Friday, April 18, 2014

ZITA by Arturo B. Rotor

TURONG brought him from Pauambang in his small sailboat, for the coastwise steamer did not stop at any little island of broken cliffs and coconut palms. It was almost midday; they had been standing in that white glare where the tiniest pebble and fluted conch had become points of light, piercing-bright--the municipal president, the parish priest, Don Eliodoro who owned almost all the coconuts, the herb doctor, the village character. Their mild surprise over when he spoke in their native dialect, they looked at him more closely and his easy manner did not deceive them. His head was uncovered and he had a way of bringing the back of his hand to his brow or mouth; they read behind that too, it was not a gesture of protection. "An exile has come to Anayat… and he is so young, so young." So young and lonely and sufficient unto himself. There was no mistaking the stamp of a strong decision on that brow, the brow of those who have to be cold and haughty, those shoulders stooped slightly, less from the burden that they bore than from a carefully cultivated air of unconcern; no common school-teacher could dress so carelessly and not appear shoddy.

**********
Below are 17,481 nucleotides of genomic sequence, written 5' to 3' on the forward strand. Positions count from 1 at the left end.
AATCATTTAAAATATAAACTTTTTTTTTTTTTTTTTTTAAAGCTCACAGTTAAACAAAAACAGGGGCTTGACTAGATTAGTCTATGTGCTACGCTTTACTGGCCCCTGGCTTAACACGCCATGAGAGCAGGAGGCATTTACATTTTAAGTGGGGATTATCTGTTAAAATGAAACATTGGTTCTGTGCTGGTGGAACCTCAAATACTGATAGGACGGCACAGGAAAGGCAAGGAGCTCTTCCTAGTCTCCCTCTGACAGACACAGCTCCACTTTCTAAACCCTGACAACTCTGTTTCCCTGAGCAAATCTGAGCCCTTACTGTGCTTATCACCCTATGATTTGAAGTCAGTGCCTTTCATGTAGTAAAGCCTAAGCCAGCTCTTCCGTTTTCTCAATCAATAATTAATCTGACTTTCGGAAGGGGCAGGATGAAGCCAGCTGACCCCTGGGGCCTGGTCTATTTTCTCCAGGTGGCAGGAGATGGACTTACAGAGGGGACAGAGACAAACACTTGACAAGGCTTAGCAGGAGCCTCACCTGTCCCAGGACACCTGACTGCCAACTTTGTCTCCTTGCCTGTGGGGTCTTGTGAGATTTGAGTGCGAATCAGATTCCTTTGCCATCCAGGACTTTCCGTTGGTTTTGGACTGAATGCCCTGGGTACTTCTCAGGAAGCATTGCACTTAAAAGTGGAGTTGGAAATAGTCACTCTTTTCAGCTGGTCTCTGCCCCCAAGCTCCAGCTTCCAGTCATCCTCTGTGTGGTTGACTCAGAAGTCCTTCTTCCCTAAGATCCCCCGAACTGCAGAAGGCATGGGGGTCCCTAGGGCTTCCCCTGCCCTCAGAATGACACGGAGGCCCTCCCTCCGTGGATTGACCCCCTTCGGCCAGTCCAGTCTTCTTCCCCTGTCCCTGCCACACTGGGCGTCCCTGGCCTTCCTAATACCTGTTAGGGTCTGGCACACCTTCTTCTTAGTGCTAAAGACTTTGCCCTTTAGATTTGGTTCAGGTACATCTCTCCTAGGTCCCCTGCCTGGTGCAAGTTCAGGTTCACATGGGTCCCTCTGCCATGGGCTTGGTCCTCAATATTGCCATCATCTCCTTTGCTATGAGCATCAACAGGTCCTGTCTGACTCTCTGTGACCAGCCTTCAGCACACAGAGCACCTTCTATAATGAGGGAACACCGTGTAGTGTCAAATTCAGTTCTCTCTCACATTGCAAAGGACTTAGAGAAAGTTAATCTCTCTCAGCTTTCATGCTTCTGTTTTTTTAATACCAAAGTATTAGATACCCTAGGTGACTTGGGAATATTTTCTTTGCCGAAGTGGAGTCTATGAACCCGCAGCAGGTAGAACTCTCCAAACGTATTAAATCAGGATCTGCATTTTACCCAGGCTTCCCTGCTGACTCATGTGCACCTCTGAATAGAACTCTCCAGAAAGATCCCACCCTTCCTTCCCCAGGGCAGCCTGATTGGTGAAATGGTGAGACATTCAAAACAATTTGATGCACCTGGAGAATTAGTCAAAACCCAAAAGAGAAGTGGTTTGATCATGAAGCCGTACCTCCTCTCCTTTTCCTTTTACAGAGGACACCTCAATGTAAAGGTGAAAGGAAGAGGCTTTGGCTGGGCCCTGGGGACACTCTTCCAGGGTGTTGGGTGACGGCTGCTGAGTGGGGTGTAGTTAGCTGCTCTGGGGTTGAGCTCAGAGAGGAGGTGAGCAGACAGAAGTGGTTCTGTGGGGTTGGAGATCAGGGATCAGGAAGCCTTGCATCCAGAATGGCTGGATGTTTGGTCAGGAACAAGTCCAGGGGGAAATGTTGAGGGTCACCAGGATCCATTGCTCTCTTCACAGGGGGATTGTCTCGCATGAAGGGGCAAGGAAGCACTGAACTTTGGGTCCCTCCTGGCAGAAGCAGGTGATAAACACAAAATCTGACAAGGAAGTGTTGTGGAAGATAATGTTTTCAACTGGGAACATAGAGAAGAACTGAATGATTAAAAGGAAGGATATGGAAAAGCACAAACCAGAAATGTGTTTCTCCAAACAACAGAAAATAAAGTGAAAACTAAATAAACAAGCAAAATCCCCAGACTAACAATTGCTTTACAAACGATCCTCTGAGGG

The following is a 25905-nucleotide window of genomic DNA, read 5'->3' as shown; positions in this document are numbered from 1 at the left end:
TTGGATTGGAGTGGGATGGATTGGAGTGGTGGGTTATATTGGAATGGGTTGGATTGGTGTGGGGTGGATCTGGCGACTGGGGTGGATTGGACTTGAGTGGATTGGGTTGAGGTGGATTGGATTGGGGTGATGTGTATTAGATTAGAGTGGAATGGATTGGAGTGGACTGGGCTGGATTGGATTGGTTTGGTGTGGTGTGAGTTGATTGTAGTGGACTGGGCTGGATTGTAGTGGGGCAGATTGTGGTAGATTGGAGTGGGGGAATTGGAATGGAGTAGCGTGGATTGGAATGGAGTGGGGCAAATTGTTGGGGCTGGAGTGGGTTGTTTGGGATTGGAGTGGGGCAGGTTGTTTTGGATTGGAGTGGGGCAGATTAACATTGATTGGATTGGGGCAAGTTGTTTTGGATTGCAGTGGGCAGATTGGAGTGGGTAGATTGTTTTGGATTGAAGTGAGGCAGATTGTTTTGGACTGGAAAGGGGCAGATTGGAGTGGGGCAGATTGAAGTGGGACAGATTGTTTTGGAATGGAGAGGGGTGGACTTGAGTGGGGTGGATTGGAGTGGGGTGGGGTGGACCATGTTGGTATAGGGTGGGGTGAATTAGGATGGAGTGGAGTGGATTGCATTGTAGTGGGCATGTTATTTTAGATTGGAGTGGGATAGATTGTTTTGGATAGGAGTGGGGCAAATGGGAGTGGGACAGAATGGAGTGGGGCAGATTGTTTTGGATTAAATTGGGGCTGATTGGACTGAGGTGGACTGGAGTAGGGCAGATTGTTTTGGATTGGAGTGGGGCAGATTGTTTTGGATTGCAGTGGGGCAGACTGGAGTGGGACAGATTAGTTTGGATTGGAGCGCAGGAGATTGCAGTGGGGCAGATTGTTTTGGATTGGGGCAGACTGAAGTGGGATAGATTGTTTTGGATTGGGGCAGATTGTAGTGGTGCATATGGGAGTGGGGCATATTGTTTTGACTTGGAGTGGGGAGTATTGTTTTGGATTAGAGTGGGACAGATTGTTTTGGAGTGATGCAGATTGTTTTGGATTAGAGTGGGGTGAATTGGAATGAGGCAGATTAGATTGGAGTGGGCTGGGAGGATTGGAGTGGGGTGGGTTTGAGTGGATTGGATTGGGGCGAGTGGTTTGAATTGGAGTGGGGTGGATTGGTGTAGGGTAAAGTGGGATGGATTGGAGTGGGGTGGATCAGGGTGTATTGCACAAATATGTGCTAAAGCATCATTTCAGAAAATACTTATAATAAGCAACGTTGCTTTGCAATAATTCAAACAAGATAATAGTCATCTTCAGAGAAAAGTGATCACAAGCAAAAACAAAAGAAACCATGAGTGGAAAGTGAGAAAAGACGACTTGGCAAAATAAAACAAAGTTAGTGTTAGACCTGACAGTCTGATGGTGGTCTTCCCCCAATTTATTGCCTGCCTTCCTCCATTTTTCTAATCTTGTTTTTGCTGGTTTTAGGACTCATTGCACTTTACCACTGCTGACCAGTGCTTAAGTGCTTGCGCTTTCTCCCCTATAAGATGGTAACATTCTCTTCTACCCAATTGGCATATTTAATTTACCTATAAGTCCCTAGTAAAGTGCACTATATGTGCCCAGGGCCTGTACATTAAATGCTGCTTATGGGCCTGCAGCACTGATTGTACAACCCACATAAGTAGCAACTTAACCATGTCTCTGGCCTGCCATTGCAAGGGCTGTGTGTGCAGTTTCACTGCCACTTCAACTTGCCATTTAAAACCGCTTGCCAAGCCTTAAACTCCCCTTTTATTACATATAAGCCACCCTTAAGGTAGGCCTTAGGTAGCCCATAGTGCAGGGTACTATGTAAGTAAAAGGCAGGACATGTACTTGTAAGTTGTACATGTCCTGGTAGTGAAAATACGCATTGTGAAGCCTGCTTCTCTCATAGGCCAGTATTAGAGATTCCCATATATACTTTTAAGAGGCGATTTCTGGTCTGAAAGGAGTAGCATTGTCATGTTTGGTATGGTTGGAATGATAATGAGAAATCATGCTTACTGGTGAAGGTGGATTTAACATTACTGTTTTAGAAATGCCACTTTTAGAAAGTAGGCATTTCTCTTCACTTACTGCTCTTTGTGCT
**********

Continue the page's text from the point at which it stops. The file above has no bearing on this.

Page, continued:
They had prepared a room for him in Don Eliodoro's house so that he would not have to walk far to school every morning, but he gave nothing more than a glance at the big stone building with its Spanish azotea, its arched doorways, its flagged courtyard. He chose instead Turong's home, a shaky hut near the sea. Was the sea rough and dangerous at times? He did not mind it. Was the place far from the church and the schoolhouse? The walk would do him good. Would he not feel lonely with nobody but an illiterate fisherman for a companion? He was used to living alone. And they let him do as he wanted, for the old men knew that it was not so much the nearness of the sea that he desired as its silence so that he might tell it secrets he could not tell anyone else.

They thought of nobody but him; they talked about him in the barber shop, in the cockpit, in the sari-sari store, the way he walked, the way he looked at you, his unruly hair. They dressed him in purple and linen, in myth and mystery, put him astride a black stallion, at the wheel of a blue automobile. Mr. Reteche? Mr. Reteche! The name suggested the fantasy and the glitter of a place and people they never would see; he was the scion of a powerful family, a poet and artist, a prince.

That night, Don Eliodoro had the story from his daughter of his first day in the classroom; she perched wide-eyed, low-voiced, short of breath on the arm of his chair.